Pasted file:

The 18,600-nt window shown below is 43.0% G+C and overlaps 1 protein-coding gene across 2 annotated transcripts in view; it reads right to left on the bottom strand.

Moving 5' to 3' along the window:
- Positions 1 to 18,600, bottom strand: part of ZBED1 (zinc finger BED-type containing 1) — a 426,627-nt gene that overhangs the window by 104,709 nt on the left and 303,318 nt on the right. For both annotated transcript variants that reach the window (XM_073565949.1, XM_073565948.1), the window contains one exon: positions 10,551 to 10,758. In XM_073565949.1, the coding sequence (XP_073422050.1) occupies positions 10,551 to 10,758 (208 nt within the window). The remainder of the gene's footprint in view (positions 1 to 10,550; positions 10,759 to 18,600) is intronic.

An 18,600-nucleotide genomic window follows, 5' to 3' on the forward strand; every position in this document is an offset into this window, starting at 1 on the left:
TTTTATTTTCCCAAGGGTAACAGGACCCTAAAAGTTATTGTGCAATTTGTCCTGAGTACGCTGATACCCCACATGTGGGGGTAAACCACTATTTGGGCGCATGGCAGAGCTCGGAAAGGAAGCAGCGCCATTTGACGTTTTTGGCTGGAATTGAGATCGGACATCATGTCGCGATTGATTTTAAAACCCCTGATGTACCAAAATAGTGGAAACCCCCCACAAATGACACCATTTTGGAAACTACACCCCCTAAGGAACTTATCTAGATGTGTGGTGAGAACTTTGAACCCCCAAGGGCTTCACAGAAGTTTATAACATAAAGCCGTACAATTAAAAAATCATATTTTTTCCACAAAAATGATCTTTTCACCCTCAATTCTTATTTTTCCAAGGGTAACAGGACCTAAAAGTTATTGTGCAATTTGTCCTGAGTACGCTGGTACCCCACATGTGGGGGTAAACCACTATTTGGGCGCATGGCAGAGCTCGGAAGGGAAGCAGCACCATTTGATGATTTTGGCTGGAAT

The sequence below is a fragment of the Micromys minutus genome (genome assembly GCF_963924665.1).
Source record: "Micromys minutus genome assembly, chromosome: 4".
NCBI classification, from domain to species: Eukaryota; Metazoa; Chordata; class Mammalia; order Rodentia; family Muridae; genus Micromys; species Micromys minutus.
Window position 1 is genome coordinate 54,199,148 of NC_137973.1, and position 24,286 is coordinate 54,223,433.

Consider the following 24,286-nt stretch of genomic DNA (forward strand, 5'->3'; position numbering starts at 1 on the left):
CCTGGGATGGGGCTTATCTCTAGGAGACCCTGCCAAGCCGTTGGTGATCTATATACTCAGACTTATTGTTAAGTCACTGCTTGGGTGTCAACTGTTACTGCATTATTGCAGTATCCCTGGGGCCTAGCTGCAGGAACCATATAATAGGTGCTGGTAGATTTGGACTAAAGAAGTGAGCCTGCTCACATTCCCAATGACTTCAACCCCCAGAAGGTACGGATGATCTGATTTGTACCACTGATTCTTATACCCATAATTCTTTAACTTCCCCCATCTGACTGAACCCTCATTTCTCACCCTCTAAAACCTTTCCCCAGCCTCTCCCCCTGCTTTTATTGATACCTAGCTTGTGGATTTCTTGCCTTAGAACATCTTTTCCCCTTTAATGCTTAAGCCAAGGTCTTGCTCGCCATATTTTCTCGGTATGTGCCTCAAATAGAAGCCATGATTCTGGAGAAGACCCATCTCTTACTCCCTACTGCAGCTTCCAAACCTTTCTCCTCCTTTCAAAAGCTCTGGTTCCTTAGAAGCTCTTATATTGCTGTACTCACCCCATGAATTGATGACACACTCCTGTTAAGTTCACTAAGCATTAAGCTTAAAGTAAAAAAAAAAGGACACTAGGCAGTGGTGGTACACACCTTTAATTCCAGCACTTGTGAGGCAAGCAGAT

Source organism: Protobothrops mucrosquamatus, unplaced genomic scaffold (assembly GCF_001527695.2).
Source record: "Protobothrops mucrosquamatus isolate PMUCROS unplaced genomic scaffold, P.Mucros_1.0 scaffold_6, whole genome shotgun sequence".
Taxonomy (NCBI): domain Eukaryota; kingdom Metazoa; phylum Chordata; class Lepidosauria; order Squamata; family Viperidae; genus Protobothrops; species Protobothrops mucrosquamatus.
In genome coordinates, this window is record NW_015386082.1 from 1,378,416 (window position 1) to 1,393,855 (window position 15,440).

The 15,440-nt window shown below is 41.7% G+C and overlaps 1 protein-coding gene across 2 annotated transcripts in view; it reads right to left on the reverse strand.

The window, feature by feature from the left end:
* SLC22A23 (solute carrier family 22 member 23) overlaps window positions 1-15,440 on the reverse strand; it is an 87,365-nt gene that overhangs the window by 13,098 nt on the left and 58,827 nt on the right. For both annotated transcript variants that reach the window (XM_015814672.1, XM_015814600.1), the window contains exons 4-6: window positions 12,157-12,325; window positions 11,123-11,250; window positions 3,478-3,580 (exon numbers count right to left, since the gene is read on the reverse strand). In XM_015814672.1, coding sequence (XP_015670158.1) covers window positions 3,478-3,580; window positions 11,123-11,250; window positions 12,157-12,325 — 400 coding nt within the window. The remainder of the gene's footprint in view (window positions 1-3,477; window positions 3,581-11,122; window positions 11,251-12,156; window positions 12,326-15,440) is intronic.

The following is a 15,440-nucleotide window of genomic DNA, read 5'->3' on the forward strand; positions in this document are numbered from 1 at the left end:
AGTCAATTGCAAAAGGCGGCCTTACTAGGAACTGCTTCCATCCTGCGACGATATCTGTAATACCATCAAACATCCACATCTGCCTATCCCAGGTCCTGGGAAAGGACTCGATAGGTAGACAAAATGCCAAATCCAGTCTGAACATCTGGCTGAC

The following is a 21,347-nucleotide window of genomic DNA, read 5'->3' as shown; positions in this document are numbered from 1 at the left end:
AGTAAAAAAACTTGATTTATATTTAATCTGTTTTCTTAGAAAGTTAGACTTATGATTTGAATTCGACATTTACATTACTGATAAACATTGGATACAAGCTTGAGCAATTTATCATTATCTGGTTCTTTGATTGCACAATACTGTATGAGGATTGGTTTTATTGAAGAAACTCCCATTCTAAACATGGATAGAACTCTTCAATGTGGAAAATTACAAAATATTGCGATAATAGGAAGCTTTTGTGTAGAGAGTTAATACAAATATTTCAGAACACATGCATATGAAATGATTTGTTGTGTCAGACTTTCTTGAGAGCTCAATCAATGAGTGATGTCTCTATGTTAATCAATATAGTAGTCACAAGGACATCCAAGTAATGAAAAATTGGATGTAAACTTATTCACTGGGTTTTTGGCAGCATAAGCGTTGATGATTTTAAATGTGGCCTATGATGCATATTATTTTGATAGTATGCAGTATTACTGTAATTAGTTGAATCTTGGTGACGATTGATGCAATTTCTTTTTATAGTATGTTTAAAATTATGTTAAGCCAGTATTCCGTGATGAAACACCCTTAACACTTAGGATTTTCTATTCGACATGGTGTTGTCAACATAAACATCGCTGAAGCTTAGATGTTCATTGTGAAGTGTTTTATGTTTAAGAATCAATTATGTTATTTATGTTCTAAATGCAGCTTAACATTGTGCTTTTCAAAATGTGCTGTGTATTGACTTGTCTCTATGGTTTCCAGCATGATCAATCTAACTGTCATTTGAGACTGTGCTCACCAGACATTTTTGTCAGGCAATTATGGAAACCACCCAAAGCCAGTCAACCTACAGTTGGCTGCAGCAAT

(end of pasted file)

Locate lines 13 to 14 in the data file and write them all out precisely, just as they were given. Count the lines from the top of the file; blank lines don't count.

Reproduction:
Source record: "Protobothrops mucrosquamatus isolate PMUCROS unplaced genomic scaffold, P.Mucros_1.0 scaffold_6, whole genome shotgun sequence".
Taxonomy (NCBI): domain Eukaryota; kingdom Metazoa; phylum Chordata; class Lepidosauria; order Squamata; family Viperidae; genus Protobothrops; species Protobothrops mucrosquamatus.